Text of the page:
As most vr4 owners are aware if there is a problem with the rear rack (Leaking or doesn't work, etc) the first option is to delete the system. Some people will argue that the car will handle better with or without. In my instance i never have felt AWS and now after this simple fix, i will understand why it works. For some, deleting may not be an option or don't want to go through the hassle of cutting/blocking lines or swapping to a DSM rack, some find a replacement from a donor vr4. Now i did my research on this and went through pros and cons for days until deciding keeping the AWS is what i want. While installing my new swaybar i squeezed the boot on one end of the rack and out came Power steering fluid. This instantly told me why i never had felt the AWS or the reason it felt loose and unpredictable over sweeping corners.
My options were:
1. Buy a new rack from Mitsubishi (japan import) $1200
2. See what a power steering shop could do (they have no listing for it and when shown, was told it was a throw away item)
3. Rebuild the rack with no information on how to disassemble or a repair kit available.
4. AWS delete
I did not get pictures of the tie rod ends and boot disassemble because that's all pretty straight forward. This fix is ONLY to fix the fluid from leaking out of the rack, this doesn't include where to find rack ends and the clips to hold the rack ends in place. Boots can be found universally, same with tie rod ends.
Once you have reached the stage where you have both rack ends off, on the fluid side of the rack, at the end you will see 2 holes to fit a tool into. There would be a Mitsubishi tool for this but i don't have one. Confused on how this end came off please excuse the marks on the case now, my loss your gain. The end is threaded on, you can use a vice and turn the rack or find/make a tool to fit these holes. One UN-threaded you will see an o-ring, nothing special about it, go down to your local store and buy it out of a kit.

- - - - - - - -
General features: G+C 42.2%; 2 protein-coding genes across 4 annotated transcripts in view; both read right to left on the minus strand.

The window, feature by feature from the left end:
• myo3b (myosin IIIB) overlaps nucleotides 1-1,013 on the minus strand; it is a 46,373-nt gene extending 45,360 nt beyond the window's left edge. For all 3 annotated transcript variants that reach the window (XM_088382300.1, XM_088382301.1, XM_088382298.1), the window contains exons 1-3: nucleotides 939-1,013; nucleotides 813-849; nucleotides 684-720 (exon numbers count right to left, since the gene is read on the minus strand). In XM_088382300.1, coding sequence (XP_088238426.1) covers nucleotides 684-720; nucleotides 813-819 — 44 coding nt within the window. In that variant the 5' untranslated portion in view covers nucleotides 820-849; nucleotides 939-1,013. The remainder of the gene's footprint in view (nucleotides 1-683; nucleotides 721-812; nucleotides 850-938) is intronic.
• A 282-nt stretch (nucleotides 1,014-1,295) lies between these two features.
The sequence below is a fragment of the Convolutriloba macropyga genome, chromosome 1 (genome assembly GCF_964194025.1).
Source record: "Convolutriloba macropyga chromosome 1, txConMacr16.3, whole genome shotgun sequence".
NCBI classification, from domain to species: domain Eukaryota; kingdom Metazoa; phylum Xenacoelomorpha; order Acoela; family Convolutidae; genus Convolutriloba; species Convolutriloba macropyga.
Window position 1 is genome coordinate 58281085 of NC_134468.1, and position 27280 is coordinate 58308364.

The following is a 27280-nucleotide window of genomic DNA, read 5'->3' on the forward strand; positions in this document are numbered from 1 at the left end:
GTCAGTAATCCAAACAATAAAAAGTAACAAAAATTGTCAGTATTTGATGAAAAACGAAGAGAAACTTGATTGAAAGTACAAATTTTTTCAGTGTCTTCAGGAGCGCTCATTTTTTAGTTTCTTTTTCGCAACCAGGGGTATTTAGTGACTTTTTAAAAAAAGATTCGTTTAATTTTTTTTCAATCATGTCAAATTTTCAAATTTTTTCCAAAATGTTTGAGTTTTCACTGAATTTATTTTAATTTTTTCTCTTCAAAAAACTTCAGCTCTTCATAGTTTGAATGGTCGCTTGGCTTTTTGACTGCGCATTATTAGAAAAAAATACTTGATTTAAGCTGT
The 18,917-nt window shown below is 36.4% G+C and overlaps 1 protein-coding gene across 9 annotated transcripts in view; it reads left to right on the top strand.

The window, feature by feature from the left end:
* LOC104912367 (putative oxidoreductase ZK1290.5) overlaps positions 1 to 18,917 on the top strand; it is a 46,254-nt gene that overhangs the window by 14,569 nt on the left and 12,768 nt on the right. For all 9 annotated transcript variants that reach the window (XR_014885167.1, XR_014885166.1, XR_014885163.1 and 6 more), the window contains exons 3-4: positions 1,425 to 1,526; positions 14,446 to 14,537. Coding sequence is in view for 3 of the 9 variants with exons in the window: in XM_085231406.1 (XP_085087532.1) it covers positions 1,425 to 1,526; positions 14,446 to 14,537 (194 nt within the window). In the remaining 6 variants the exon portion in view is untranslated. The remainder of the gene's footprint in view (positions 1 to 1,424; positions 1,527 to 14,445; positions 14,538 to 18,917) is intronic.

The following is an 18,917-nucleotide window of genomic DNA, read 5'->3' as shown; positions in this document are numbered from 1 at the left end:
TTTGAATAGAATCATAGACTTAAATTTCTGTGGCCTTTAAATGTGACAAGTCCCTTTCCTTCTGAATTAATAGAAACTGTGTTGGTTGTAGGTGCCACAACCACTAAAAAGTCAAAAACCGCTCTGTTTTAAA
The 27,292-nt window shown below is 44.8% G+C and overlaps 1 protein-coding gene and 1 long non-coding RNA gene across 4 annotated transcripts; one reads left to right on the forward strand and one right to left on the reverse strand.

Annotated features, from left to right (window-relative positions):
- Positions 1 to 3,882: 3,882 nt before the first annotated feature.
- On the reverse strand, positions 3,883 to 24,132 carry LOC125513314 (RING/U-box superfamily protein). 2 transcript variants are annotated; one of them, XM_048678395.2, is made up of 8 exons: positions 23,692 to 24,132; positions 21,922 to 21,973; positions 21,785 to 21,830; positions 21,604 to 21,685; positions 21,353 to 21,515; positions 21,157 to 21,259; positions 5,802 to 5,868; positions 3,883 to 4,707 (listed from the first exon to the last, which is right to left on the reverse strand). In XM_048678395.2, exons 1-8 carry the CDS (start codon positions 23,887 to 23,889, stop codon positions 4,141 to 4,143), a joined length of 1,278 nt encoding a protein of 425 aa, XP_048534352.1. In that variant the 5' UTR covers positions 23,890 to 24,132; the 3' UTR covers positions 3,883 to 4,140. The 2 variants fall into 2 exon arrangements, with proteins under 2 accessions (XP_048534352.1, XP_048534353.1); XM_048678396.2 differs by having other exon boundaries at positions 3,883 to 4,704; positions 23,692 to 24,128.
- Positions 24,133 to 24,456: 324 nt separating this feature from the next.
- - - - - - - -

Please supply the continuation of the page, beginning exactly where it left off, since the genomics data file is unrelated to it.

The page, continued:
Once off the rack can slide out from that side. Inside the piece you have taken off there will be a seal inside, this is the seal you will need to replace, look down inside the housing and you will see the same seal down the bottom. This one is tricky and is exactly the same, use a pick to try and pry it out. On the rack you will see the piston seal. These seals are not readily available and can't be ordered/matched easily. I left mine, it will only mean that fluid can pass through to the other side but will still be contained in that part of the rack because of the two seals you are replacing. Once those are replaced, no more leaks! this will stop fluid running down the rack out the other side too (where my leak was) at both ends of the rack you will see rubber bushings as such *DO NOT REMOVE THESE* I doubt there is a replacement out there for these but because the rear rack doesn't have a way of setting load on the rack like the front, these bushings are put there to keep the rack from wobbling around. Replace the seals and the o-ring, assemble and your done! this will stop your leak. For others wanting to go further and try to replace rack ends, bushings, boots etc that's at your risk but i don't think its necessary as the rear rack does not see as much movement as the front rack and wear on the rack is minimal.
These seals were matched at a power steering shop, they cost me $60. This is all the rack consists of to stop the leaks (minus the piston seal)
Hope this helps! i haven't seen anything on the rear rack to date.